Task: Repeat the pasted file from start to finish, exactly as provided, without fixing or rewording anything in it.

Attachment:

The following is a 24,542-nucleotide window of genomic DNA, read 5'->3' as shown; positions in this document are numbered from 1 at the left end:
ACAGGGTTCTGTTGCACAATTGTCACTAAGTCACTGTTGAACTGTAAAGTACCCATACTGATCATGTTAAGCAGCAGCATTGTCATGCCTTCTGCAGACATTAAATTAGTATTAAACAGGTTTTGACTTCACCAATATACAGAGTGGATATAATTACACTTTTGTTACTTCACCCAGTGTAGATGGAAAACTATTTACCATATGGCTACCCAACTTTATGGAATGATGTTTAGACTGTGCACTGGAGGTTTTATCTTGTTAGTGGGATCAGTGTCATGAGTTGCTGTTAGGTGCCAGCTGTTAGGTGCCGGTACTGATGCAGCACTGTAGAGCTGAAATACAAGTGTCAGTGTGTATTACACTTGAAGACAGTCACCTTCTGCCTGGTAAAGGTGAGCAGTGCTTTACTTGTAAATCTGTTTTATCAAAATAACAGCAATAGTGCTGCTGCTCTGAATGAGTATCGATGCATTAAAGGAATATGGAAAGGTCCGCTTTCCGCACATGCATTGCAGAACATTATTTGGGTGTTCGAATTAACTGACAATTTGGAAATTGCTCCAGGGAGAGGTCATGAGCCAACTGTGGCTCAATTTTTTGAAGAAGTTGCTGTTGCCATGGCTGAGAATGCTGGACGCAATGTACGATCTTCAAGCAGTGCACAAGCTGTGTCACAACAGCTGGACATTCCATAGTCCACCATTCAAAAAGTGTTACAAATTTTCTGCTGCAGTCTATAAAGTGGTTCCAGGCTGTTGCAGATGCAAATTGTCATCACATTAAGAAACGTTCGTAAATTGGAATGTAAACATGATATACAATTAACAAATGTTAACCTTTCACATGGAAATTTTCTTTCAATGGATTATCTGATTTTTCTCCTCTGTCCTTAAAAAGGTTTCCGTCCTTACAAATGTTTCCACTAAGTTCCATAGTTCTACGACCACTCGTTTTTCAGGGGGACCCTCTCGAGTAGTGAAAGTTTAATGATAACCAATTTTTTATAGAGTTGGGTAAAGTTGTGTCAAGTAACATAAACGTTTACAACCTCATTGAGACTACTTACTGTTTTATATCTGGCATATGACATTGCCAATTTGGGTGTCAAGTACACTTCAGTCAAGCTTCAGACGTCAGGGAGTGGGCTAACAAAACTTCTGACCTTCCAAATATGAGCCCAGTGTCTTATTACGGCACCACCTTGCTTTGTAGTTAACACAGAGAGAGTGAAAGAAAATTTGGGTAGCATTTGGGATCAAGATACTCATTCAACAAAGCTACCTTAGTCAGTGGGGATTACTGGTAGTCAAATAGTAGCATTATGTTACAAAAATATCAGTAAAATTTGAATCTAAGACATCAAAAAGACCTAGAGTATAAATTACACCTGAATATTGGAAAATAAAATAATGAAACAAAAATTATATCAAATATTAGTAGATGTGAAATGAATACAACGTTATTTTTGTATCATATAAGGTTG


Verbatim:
The following is a 24,542-nucleotide window of genomic DNA, read 5'->3' as shown; positions in this document are numbered from 1 at the left end:
ACAGGGTTCTGTTGCACAATTGTCACTAAGTCACTGTTGAACTGTAAAGTACCCATACTGATCATGTTAAGCAGCAGCATTGTCATGCCTTCTGCAGACATTAAATTAGTATTAAACAGGTTTTGACTTCACCAATATACAGAGTGGATATAATTACACTTTTGTTACTTCACCCAGTGTAGATGGAAAACTATTTACCATATGGCTACCCAACTTTATGGAATGATGTTTAGACTGTGCACTGGAGGTTTTATCTTGTTAGTGGGATCAGTGTCATGAGTTGCTGTTAGGTGCCAGCTGTTAGGTGCCGGTACTGATGCAGCACTGTAGAGCTGAAATACAAGTGTCAGTGTGTATTACACTTGAAGACAGTCACCTTCTGCCTGGTAAAGGTGAGCAGTGCTTTACTTGTAAATCTGTTTTATCAAAATAACAGCAATAGTGCTGCTGCTCTGAATGAGTATCGATGCATTAAAGGAATATGGAAAGGTCCGCTTTCCGCACATGCATTGCAGAACATTATTTGGGTGTTCGAATTAACTGACAATTTGGAAATTGCTCCAGGGAGAGGTCATGAGCCAACTGTGGCTCAATTTTTTGAAGAAGTTGCTGTTGCCATGGCTGAGAATGCTGGACGCAATGTACGATCTTCAAGCAGTGCACAAGCTGTGTCACAACAGCTGGACATTCCATAGTCCACCATTCAAAAAGTGTTACAAATTTTCTGCTGCAGTCTATAAAGTGGTTCCAGGCTGTTGCAGATGCAAATTGTCATCACATTAAGAAACGTTCGTAAATTGGAATGTAAACATGATATACAATTAACAAATGTTAACCTTTCACATGGAAATTTTCTTTCAATGGATTATCTGATTTTTCTCCTCTGTCCTTAAAAAGGTTTCCGTCCTTACAAATGTTTCCACTAAGTTCCATAGTTCTACGACCACTCGTTTTTCAGGGGGACCCTCTCGAGTAGTGAAAGTTTAATGATAACCAATTTTTTATAGAGTTGGGTAAAGTTGTGTCAAGTAACATAAACGTTTACAACCTCATTGAGACTACTTACTGTTTTATATCTGGCATATGACATTGCCAATTTGGGTGTCAAGTACACTTCAGTCAAGCTTCAGACGTCAGGGAGTGGGCTAACAAAACTTCTGACCTTCCAAATATGAGCCCAGTGTCTTATTACGGCACCACCTTGCTTTGTAGTTAACACAGAGAGAGTGAAAGAAAATTTGGGTAGCATTTGGGATCAAGATACTCATTCAACAAAGCTACCTTAGTCAGTGGGGATTACTGGTAGTCAAATAGTAGCATTATGTTACAAAAATATCAGTAAAATTTGAATCTAAGACATCAAAAAGACCTAGAGTATAAATTACACCTGAATATTGGAAAATAAAATAATGAAACAAAAATTATATCAAATATTAGTAGATGTGAAATGAATACAACGTTATTTTTGTATCATATAAGGTTG